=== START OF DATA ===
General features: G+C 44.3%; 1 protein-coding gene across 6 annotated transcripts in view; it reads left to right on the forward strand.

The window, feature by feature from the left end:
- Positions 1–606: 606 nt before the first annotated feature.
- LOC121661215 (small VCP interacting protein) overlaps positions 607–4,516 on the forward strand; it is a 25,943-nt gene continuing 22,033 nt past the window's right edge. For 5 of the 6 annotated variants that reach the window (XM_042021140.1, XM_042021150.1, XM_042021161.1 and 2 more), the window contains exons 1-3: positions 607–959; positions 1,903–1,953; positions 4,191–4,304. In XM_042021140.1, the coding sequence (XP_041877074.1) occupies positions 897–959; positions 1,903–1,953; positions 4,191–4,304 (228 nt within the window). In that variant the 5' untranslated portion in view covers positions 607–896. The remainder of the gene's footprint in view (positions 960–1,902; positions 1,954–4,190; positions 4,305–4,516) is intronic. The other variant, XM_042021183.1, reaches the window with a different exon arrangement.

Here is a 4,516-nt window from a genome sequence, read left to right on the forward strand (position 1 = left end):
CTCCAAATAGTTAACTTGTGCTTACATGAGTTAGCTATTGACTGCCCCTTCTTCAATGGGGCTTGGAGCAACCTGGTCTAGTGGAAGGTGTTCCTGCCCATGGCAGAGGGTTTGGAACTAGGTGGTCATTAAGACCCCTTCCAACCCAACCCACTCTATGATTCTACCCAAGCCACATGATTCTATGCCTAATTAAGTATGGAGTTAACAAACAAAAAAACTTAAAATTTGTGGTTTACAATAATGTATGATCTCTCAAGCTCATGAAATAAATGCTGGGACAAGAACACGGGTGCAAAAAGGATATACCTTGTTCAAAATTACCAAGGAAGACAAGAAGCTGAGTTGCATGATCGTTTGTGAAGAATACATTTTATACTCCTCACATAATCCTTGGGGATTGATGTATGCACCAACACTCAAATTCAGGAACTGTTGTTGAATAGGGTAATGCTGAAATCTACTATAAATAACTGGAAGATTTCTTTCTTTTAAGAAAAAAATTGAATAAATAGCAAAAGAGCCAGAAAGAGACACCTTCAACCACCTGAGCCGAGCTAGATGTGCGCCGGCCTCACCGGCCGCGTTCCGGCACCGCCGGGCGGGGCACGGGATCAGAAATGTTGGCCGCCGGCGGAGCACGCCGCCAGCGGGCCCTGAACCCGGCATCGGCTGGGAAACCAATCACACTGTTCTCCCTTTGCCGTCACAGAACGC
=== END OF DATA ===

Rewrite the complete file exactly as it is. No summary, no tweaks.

General features: G+C 44.3%; 1 protein-coding gene across 6 annotated transcripts in view; it reads left to right on the forward strand.

The window, feature by feature from the left end:
- Positions 1–606: 606 nt before the first annotated feature.
- LOC121661215 (small VCP interacting protein) overlaps positions 607–4,516 on the forward strand; it is a 25,943-nt gene continuing 22,033 nt past the window's right edge. For 5 of the 6 annotated variants that reach the window (XM_042021140.1, XM_042021150.1, XM_042021161.1 and 2 more), the window contains exons 1-3: positions 607–959; positions 1,903–1,953; positions 4,191–4,304. In XM_042021140.1, the coding sequence (XP_041877074.1) occupies positions 897–959; positions 1,903–1,953; positions 4,191–4,304 (228 nt within the window). In that variant the 5' untranslated portion in view covers positions 607–896. The remainder of the gene's footprint in view (positions 960–1,902; positions 1,954–4,190; positions 4,305–4,516) is intronic. The other variant, XM_042021183.1, reaches the window with a different exon arrangement.

Here is a 4,516-nt window from a genome sequence, read left to right on the forward strand (position 1 = left end):
CTCCAAATAGTTAACTTGTGCTTACATGAGTTAGCTATTGACTGCCCCTTCTTCAATGGGGCTTGGAGCAACCTGGTCTAGTGGAAGGTGTTCCTGCCCATGGCAGAGGGTTTGGAACTAGGTGGTCATTAAGACCCCTTCCAACCCAACCCACTCTATGATTCTACCCAAGCCACATGATTCTATGCCTAATTAAGTATGGAGTTAACAAACAAAAAAACTTAAAATTTGTGGTTTACAATAATGTATGATCTCTCAAGCTCATGAAATAAATGCTGGGACAAGAACACGGGTGCAAAAAGGATATACCTTGTTCAAAATTACCAAGGAAGACAAGAAGCTGAGTTGCATGATCGTTTGTGAAGAATACATTTTATACTCCTCACATAATCCTTGGGGATTGATGTATGCACCAACACTCAAATTCAGGAACTGTTGTTGAATAGGGTAATGCTGAAATCTACTATAAATAACTGGAAGATTTCTTTCTTTTAAGAAAAAAATTGAATAAATAGCAAAAGAGCCAGAAAGAGACACCTTCAACCACCTGAGCCGAGCTAGATGTGCGCCGGCCTCACCGGCCGCGTTCCGGCACCGCCGGGCGGGGCACGGGATCAGAAATGTTGGCCGCCGGCGGAGCACGCCGCCAGCGGGCCCTGAACCCGGCATCGGCTGGGAAACCAATCACACTGTTCTCCCTTTGCCGTCACAGAACGC